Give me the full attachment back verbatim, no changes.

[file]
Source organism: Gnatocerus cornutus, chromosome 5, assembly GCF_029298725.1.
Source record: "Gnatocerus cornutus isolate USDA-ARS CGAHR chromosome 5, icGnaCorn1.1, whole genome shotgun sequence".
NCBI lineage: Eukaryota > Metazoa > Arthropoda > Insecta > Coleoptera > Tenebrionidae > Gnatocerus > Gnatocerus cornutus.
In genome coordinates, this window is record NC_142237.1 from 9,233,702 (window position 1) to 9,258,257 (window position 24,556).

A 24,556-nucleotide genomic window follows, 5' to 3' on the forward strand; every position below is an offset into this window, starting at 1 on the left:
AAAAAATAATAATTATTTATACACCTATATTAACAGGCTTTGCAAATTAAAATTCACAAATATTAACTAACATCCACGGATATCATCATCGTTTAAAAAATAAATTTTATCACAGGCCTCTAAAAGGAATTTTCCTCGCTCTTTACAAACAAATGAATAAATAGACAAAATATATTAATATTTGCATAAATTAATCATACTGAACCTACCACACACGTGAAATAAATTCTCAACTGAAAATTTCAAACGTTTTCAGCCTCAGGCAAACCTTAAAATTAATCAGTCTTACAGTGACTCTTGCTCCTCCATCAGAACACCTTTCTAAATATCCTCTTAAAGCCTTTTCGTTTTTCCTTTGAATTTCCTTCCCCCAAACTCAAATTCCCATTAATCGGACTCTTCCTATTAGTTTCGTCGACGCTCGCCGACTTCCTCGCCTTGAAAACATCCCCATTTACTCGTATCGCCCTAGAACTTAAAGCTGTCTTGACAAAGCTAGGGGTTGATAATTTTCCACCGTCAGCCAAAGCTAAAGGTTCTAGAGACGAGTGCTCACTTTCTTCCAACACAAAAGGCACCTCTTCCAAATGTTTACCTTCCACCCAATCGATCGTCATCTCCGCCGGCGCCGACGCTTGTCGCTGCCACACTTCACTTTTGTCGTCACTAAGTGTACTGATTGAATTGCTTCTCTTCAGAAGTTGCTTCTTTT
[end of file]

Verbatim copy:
Source organism: Gnatocerus cornutus, chromosome 5, assembly GCF_029298725.1.
Source record: "Gnatocerus cornutus isolate USDA-ARS CGAHR chromosome 5, icGnaCorn1.1, whole genome shotgun sequence".
NCBI lineage: Eukaryota > Metazoa > Arthropoda > Insecta > Coleoptera > Tenebrionidae > Gnatocerus > Gnatocerus cornutus.
In genome coordinates, this window is record NC_142237.1 from 9,233,702 (window position 1) to 9,258,257 (window position 24,556).

A 24,556-nucleotide genomic window follows, 5' to 3' on the forward strand; every position below is an offset into this window, starting at 1 on the left:
AAAAAATAATAATTATTTATACACCTATATTAACAGGCTTTGCAAATTAAAATTCACAAATATTAACTAACATCCACGGATATCATCATCGTTTAAAAAATAAATTTTATCACAGGCCTCTAAAAGGAATTTTCCTCGCTCTTTACAAACAAATGAATAAATAGACAAAATATATTAATATTTGCATAAATTAATCATACTGAACCTACCACACACGTGAAATAAATTCTCAACTGAAAATTTCAAACGTTTTCAGCCTCAGGCAAACCTTAAAATTAATCAGTCTTACAGTGACTCTTGCTCCTCCATCAGAACACCTTTCTAAATATCCTCTTAAAGCCTTTTCGTTTTTCCTTTGAATTTCCTTCCCCCAAACTCAAATTCCCATTAATCGGACTCTTCCTATTAGTTTCGTCGACGCTCGCCGACTTCCTCGCCTTGAAAACATCCCCATTTACTCGTATCGCCCTAGAACTTAAAGCTGTCTTGACAAAGCTAGGGGTTGATAATTTTCCACCGTCAGCCAAAGCTAAAGGTTCTAGAGACGAGTGCTCACTTTCTTCCAACACAAAAGGCACCTCTTCCAAATGTTTACCTTCCACCCAATCGATCGTCATCTCCGCCGGCGCCGACGCTTGTCGCTGCCACACTTCACTTTTGTCGTCACTAAGTGTACTGATTGAATTGCTTCTCTTCAGAAGTTGCTTCTTTT